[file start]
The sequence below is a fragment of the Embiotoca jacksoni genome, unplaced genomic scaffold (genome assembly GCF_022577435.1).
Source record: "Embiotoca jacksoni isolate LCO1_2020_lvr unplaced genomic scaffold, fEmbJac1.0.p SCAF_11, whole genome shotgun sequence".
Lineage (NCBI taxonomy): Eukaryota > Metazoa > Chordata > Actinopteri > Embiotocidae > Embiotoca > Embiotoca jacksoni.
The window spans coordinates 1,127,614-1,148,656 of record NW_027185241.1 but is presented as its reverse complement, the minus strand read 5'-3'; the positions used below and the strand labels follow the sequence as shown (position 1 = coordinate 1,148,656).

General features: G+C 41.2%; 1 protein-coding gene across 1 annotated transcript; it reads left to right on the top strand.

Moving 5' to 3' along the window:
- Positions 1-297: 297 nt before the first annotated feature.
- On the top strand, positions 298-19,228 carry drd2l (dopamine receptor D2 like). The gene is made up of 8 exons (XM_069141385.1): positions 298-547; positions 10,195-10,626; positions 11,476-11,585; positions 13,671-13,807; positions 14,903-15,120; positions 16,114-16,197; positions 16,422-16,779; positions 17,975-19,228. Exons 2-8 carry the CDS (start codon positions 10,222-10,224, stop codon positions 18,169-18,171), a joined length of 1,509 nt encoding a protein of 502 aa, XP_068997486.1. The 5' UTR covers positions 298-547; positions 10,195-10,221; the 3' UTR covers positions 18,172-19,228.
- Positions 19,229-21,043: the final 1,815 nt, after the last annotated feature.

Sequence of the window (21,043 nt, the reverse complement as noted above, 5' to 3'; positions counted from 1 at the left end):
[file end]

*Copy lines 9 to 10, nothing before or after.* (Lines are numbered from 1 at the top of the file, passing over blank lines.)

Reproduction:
- Positions 19,229-21,043: the final 1,815 nt, after the last annotated feature.

Sequence of the window (21,043 nt, the reverse complement as noted above, 5' to 3'; positions counted from 1 at the left end):